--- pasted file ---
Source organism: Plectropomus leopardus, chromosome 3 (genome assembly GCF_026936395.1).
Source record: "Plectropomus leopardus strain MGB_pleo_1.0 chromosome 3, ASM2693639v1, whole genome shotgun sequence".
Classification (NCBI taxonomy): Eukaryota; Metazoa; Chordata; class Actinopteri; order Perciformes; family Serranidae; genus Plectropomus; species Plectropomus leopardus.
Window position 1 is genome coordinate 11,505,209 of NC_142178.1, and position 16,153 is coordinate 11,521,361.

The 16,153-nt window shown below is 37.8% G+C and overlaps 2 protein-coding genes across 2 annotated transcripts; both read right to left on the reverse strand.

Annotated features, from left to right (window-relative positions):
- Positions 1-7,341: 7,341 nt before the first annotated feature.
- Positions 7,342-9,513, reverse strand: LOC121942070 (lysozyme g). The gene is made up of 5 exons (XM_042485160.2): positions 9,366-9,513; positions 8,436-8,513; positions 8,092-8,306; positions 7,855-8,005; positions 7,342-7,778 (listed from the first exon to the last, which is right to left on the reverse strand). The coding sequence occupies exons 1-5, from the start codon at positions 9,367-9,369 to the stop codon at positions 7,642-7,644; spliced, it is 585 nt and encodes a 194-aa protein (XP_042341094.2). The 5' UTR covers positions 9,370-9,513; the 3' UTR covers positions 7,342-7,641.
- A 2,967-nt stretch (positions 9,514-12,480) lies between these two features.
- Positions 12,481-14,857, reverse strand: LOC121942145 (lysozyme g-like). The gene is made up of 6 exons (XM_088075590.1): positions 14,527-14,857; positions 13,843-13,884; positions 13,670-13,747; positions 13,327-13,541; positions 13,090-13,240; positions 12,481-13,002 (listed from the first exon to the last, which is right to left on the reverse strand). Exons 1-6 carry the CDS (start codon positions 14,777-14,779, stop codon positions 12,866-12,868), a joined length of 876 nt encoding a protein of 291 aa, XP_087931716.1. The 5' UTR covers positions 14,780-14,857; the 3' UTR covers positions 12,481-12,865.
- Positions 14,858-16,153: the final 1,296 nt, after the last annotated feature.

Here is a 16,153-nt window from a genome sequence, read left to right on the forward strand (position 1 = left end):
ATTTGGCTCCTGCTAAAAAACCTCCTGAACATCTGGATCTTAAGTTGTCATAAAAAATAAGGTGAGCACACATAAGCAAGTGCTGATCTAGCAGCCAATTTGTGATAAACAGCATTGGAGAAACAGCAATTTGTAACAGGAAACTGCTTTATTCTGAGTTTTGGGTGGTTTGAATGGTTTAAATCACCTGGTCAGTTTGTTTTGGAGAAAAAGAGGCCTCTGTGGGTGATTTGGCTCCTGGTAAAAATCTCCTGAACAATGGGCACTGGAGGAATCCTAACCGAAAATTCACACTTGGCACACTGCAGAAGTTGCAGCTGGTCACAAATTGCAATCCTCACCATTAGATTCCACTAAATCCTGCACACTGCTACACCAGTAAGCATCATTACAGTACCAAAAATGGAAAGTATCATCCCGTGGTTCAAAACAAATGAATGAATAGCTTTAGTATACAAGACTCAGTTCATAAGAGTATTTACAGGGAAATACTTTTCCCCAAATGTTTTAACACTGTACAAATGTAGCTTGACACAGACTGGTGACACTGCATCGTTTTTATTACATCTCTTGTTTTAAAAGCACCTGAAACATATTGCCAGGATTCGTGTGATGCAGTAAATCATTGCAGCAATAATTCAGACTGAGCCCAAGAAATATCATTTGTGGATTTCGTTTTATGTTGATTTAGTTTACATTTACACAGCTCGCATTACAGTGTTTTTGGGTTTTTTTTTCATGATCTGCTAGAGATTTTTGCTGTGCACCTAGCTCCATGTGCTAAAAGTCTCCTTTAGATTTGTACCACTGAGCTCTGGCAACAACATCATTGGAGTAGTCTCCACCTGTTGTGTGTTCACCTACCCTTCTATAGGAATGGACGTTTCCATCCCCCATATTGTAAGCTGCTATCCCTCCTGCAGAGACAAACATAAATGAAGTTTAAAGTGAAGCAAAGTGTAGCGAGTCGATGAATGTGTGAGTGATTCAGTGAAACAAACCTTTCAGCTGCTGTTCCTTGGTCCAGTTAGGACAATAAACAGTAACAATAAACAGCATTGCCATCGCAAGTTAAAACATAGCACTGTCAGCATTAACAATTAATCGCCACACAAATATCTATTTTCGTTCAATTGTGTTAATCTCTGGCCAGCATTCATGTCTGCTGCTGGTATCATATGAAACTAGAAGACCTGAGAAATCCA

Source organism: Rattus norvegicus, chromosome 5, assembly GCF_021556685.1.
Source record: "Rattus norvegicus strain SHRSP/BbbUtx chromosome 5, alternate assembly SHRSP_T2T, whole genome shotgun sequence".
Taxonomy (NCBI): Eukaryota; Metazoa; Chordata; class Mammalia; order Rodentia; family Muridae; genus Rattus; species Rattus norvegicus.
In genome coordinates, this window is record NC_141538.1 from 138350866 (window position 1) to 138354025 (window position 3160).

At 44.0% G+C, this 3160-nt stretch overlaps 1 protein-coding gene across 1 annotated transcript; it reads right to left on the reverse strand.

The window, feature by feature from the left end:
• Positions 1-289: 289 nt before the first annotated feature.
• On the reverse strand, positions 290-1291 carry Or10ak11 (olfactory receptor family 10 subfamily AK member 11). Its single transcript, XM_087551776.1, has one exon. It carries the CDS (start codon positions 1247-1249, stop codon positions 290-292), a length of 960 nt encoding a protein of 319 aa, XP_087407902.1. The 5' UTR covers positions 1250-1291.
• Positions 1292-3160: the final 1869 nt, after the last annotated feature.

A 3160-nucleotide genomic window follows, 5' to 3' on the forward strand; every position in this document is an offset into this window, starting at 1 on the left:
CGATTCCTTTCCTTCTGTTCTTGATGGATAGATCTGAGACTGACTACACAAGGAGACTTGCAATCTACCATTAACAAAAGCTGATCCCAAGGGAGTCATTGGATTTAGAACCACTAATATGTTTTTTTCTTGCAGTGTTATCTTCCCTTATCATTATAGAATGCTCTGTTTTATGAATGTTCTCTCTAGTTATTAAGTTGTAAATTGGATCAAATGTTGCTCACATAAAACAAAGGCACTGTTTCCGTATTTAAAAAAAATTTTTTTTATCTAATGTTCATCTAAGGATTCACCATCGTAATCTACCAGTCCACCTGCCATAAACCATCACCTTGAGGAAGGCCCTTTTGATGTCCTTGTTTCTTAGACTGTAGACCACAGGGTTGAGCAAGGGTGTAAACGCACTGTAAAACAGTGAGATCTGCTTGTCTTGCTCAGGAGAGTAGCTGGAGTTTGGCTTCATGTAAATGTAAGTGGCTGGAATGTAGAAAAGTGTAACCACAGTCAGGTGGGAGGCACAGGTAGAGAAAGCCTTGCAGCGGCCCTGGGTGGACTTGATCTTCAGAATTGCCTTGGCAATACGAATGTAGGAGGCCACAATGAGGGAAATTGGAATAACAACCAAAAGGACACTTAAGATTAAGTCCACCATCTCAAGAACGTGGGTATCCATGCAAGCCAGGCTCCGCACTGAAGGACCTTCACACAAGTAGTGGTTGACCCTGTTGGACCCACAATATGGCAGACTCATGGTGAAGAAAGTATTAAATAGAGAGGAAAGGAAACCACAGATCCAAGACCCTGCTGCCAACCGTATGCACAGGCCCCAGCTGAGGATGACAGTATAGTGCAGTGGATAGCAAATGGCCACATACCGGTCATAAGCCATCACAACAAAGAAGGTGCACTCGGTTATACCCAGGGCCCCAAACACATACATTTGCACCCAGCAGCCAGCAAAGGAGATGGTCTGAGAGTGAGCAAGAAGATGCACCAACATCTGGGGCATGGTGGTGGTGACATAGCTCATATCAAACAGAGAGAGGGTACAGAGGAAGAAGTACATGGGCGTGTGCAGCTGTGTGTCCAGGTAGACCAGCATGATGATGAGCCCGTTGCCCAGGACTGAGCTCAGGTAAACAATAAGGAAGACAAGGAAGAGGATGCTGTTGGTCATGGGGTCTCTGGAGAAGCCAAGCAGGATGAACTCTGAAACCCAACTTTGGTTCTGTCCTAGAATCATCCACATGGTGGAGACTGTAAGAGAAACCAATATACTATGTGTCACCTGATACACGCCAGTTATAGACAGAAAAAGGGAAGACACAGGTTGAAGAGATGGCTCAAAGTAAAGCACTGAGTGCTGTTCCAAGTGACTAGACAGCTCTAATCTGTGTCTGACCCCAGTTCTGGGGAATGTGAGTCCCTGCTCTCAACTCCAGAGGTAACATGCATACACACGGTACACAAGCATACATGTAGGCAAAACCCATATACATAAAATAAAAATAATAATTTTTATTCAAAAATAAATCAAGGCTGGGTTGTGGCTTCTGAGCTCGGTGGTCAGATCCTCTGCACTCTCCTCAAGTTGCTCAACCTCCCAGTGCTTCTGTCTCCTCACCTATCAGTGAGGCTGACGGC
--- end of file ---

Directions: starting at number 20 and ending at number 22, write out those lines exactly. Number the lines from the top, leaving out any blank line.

• Positions 1-289: 289 nt before the first annotated feature.
• On the reverse strand, positions 290-1291 carry Or10ak11 (olfactory receptor family 10 subfamily AK member 11). Its single transcript, XM_087551776.1, has one exon. It carries the CDS (start codon positions 1247-1249, stop codon positions 290-292), a length of 960 nt encoding a protein of 319 aa, XP_087407902.1. The 5' UTR covers positions 1250-1291.
• Positions 1292-3160: the final 1869 nt, after the last annotated feature.